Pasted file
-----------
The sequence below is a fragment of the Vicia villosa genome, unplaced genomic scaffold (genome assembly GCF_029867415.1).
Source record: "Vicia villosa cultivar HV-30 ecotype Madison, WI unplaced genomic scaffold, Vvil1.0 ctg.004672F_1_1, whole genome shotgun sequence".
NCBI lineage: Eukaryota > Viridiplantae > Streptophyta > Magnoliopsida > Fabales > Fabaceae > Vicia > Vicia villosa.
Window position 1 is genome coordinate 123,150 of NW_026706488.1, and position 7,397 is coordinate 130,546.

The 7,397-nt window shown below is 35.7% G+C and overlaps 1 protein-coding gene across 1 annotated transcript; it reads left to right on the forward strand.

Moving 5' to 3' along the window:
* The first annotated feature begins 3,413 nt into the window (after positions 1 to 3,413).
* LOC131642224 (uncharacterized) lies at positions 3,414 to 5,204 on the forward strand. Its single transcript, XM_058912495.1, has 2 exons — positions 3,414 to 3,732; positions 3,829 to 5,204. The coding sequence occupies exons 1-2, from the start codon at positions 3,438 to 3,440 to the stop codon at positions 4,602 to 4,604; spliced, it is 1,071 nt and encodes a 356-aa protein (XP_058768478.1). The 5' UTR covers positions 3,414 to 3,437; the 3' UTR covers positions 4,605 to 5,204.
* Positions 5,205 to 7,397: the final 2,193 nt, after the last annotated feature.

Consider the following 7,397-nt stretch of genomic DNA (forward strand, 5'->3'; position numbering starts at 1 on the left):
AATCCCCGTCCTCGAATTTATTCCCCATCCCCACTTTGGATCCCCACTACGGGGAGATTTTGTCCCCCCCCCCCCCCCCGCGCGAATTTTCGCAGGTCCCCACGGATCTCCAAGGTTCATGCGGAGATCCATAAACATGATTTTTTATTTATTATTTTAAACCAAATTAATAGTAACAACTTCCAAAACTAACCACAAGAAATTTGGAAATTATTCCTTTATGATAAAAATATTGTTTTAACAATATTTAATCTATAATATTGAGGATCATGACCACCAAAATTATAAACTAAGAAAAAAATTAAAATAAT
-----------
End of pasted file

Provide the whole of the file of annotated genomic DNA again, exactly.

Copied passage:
The sequence below is a fragment of the Vicia villosa genome, unplaced genomic scaffold (genome assembly GCF_029867415.1).
Source record: "Vicia villosa cultivar HV-30 ecotype Madison, WI unplaced genomic scaffold, Vvil1.0 ctg.004672F_1_1, whole genome shotgun sequence".
NCBI lineage: Eukaryota > Viridiplantae > Streptophyta > Magnoliopsida > Fabales > Fabaceae > Vicia > Vicia villosa.
Window position 1 is genome coordinate 123,150 of NW_026706488.1, and position 7,397 is coordinate 130,546.

The 7,397-nt window shown below is 35.7% G+C and overlaps 1 protein-coding gene across 1 annotated transcript; it reads left to right on the forward strand.

Moving 5' to 3' along the window:
* The first annotated feature begins 3,413 nt into the window (after positions 1 to 3,413).
* LOC131642224 (uncharacterized) lies at positions 3,414 to 5,204 on the forward strand. Its single transcript, XM_058912495.1, has 2 exons — positions 3,414 to 3,732; positions 3,829 to 5,204. The coding sequence occupies exons 1-2, from the start codon at positions 3,438 to 3,440 to the stop codon at positions 4,602 to 4,604; spliced, it is 1,071 nt and encodes a 356-aa protein (XP_058768478.1). The 5' UTR covers positions 3,414 to 3,437; the 3' UTR covers positions 4,605 to 5,204.
* Positions 5,205 to 7,397: the final 2,193 nt, after the last annotated feature.

Consider the following 7,397-nt stretch of genomic DNA (forward strand, 5'->3'; position numbering starts at 1 on the left):
AATCCCCGTCCTCGAATTTATTCCCCATCCCCACTTTGGATCCCCACTACGGGGAGATTTTGTCCCCCCCCCCCCCCCCGCGCGAATTTTCGCAGGTCCCCACGGATCTCCAAGGTTCATGCGGAGATCCATAAACATGATTTTTTATTTATTATTTTAAACCAAATTAATAGTAACAACTTCCAAAACTAACCACAAGAAATTTGGAAATTATTCCTTTATGATAAAAATATTGTTTTAACAATATTTAATCTATAATATTGAGGATCATGACCACCAAAATTATAAACTAAGAAAAAAATTAAAATAAT